Fertility and its proximate determinants in Lesotho.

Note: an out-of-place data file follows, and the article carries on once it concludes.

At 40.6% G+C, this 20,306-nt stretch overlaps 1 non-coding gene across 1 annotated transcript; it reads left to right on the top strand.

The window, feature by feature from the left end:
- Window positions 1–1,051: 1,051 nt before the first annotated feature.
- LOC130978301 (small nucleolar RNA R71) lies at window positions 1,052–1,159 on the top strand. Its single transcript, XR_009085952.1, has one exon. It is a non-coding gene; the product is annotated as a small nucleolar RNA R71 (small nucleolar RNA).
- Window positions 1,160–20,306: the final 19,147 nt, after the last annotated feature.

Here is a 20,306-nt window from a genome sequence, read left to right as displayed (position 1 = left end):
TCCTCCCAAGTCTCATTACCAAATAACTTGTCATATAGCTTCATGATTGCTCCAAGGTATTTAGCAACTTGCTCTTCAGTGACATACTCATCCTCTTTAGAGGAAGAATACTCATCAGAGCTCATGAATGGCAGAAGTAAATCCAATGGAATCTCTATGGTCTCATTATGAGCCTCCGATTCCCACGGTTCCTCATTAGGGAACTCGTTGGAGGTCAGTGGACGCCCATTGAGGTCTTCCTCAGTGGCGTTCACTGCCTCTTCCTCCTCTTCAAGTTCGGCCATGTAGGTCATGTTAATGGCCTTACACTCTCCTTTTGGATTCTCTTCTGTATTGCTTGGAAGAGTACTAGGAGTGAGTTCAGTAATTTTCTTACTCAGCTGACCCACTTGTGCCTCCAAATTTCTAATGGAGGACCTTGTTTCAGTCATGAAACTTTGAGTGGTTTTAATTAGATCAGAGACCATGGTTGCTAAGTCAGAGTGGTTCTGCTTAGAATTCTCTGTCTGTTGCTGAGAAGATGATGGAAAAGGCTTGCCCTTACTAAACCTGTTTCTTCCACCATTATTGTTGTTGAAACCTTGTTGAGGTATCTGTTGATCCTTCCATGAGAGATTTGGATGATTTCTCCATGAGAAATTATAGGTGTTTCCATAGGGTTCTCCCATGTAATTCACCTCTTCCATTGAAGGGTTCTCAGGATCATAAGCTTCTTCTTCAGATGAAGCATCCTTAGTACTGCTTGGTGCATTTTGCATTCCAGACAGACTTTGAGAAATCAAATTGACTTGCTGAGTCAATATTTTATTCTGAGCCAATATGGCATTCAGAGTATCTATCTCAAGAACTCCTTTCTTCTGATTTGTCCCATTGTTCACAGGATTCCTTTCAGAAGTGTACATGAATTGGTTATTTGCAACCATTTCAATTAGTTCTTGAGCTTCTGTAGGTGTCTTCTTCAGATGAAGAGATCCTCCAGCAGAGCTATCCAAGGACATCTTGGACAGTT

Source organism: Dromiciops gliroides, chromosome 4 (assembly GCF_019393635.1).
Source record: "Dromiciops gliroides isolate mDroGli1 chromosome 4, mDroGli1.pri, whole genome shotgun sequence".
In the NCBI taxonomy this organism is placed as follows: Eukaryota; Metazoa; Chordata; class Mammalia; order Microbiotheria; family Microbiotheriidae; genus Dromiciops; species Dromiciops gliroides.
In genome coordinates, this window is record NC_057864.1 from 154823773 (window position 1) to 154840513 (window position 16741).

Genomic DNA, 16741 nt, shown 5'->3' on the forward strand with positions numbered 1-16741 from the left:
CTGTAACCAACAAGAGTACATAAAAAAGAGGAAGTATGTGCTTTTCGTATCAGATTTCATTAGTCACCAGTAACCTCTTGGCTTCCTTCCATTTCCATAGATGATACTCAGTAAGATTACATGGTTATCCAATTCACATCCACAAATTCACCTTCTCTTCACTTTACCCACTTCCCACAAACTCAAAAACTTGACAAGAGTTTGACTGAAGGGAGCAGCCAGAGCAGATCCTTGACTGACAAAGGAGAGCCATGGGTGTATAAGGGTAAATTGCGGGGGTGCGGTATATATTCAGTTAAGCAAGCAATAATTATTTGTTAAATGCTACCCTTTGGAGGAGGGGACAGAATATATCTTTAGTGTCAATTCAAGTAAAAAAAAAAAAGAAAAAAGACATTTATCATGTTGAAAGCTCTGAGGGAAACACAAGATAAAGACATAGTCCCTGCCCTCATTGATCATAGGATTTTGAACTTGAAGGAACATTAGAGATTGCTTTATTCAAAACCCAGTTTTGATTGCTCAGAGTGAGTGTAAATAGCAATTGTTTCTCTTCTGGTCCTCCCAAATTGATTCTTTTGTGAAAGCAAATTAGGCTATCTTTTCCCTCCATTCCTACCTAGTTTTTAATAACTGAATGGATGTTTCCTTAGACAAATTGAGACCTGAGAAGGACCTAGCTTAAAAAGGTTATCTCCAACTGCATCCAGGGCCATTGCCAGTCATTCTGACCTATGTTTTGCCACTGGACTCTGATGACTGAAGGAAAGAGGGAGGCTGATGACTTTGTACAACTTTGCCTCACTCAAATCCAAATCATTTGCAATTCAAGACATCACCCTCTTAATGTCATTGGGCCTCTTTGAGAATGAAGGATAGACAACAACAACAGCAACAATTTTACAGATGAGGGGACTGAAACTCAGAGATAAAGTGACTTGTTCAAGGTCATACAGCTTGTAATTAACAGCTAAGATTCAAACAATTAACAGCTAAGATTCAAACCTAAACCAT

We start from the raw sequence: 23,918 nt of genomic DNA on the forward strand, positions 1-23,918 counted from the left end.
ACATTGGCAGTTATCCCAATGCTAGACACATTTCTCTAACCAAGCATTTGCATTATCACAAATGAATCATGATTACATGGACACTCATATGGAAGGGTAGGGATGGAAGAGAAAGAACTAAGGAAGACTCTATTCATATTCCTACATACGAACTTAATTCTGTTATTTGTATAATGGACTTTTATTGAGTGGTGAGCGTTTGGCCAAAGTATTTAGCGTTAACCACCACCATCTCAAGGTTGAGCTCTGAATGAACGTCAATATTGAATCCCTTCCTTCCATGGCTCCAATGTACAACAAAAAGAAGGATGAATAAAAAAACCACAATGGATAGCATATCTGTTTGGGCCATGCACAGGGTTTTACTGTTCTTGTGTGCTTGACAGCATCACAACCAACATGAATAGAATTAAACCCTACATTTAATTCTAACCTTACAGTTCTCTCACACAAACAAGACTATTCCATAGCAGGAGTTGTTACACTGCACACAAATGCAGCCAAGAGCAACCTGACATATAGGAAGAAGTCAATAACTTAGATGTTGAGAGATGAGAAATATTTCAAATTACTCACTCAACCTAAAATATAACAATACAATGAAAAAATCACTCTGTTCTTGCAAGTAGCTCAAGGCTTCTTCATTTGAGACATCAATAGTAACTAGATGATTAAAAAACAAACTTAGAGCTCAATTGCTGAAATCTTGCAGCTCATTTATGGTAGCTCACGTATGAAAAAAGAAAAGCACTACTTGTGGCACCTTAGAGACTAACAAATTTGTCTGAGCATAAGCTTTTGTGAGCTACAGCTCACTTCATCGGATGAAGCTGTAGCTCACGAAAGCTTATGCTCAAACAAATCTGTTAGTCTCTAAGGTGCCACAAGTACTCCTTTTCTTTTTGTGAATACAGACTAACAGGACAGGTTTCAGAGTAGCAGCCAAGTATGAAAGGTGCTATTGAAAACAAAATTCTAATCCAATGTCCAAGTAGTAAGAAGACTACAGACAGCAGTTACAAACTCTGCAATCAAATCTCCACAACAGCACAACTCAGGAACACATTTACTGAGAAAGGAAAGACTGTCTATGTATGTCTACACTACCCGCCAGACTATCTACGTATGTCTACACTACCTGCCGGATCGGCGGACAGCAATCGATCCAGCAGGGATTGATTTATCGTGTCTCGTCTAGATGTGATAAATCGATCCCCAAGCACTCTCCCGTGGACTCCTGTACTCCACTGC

There is a belief that economic resources are growing at a slow pace such that they fail to meet the demands made by an increase in population. Because of the critical contribution fertility makes to the high growth rates of a nation it is important to understand factors behind its change. This study seeks to contribute to such an understanding by providing an assessment of fertility and its proximate determinants in Lesotho. It utilises data from the 2001 Lesotho Demographic Survey and the 2002 Lesotho Demographic Survey Supplementary Enquiry. The study reveals a moderate decline in fertility between 1977 and 2002 (from 5.8 to 4.5). This decline in fertility is attributable to a rise in contraceptive prevalence and an increase in non-marriage. The index of marriage declined by 27.5 percent between 1977 and 2002, from 0.69 to 0.50 and the singulate mean at marriage increased from 20 years to 24 years among females. Thus making non-marriage the greatest fertility- reducing factor in 2002. While, the index of contraception decline by 30.1 percent from 0.93 to 0.65 and the national CPR increased from 23.2 percent in 1991/92 to 43.9 percent in 2002. As a result contraception became the second greatest inhibitor of fertility. Though the actual effect of postpartum infecundability could not be determined due to non-availability of data, the study shows that in 1977 and 1991/92 the index of postpartum infecundability had the highest fertility-reducing effect in Lesotho. Moreover, the effect of sterility and abortion on fertility decline in Lesotho was found to be small. However, further research needs to address these factors as their effect could be masked by non-availability of data. It seems that further decline in fertility in Lesotho will be a result of an increase in contraceptive use and age at marriage. To promote these two the government should: 1) show a strong commitment both politically and financially, to limiting population growth through family planning 2) expand women's educational and economic opportunities.